I’m now about half way through what in theory is a 3 year PhD process, although I’m told most people take 4 years. My sister-in-law commented that I was half-way through already. Unfortunately I don’t think it really works like that. Half way through your proposed time is not the same as halfway to finishing.
My mother always said feelings and thoughts are a lot more manageable if you can find a name for them. In this case, as in others, she is right. I’ve been working through a mindfulness app to help manage the anxious thoughts that seem to be constantly present since I began this process. Is seems they are best categorized as reflecting impatience and doubt.
I don’t think of myself as someone who lacks patience or faith in their own ability but this is clearly reflected in my thoughts. I watched a documentary on Tony Robbins recently on Netflix where he asked “what is the question you ask yourself more than any other?”. This question drives you, you need to figure out if where it is driving you is where you want to go. My question every day for the last year and half was “am I doing the right thing?” It asks is this course of action the right move or the wrong one? Will I regret taking this time out of the workforce? What if I don’t ultimately succeed?
This question, based as it is in a black and white world, drives me to a place of doubt and amplified fear of failure. I search for evidence and guarantee of success, but in this project there really is none so instead I cultivate the reasons for why it might not work. I come up with an inner circle of imagined peers who will judge my choices as character flaws. In essence this question drives fear.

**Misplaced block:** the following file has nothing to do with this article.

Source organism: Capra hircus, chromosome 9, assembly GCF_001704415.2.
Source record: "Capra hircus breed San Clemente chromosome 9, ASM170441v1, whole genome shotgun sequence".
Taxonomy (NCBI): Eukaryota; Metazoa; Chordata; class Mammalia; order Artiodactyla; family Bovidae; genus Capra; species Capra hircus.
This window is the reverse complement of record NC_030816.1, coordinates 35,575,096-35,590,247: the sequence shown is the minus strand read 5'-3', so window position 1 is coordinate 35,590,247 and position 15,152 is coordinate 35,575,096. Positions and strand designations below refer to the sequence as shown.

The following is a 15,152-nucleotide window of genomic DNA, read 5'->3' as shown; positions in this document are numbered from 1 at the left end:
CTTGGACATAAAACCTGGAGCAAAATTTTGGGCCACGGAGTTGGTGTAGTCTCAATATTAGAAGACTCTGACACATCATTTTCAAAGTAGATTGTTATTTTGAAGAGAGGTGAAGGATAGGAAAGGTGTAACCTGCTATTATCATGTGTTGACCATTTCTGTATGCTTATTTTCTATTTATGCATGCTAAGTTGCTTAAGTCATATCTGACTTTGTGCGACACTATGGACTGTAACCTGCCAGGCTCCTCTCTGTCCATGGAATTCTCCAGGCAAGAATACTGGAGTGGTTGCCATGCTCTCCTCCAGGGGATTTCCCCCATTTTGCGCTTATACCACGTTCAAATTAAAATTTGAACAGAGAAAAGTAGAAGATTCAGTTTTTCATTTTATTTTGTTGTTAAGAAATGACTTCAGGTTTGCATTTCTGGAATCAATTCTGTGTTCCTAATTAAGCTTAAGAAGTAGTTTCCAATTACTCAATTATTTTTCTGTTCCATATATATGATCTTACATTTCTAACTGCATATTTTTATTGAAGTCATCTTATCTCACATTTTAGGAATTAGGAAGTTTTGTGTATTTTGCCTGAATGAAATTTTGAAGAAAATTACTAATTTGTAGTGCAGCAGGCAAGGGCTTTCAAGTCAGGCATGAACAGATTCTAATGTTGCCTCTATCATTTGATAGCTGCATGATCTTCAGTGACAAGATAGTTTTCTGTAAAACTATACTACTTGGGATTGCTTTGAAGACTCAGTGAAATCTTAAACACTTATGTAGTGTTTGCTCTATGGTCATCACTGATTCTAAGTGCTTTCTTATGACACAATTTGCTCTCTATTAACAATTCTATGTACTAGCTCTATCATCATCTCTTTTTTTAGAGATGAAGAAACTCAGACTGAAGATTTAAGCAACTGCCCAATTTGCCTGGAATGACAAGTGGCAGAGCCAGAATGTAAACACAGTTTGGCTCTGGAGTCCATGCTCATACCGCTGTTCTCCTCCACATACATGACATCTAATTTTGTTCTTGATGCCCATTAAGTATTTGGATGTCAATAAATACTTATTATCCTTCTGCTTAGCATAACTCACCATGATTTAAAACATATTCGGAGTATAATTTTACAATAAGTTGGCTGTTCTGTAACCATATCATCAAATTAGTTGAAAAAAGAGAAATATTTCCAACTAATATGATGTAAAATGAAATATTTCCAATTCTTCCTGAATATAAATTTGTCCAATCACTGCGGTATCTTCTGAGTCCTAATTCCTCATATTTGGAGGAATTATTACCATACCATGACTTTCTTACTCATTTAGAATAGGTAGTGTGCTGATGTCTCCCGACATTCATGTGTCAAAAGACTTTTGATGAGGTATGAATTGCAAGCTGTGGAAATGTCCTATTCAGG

If I were to change this question to something more useful as the self-help gurus suggest. It might perhaps be: “how can I make this the best decision I’ve ever made?”. But my mind is not so charitable as to accept such a question gracefully. For me a more workable question is: “If you accept that ultimately you will fail but checking out is not an option what then do you do? What would your focus be?”
My focus then becomes lingering in pockets of enjoyment, learning skills I could use later outside the academic world, the discipline of total commitment in the face of failure and the effort of the work itself. The great antidote for me against impostor syndrome is to accept your ultimate failure… then fight to the death.
“The struggle itself towards the heights is enough to fill a man’s heart. One must imagine Sisyphus happy.”
― Albert Camus,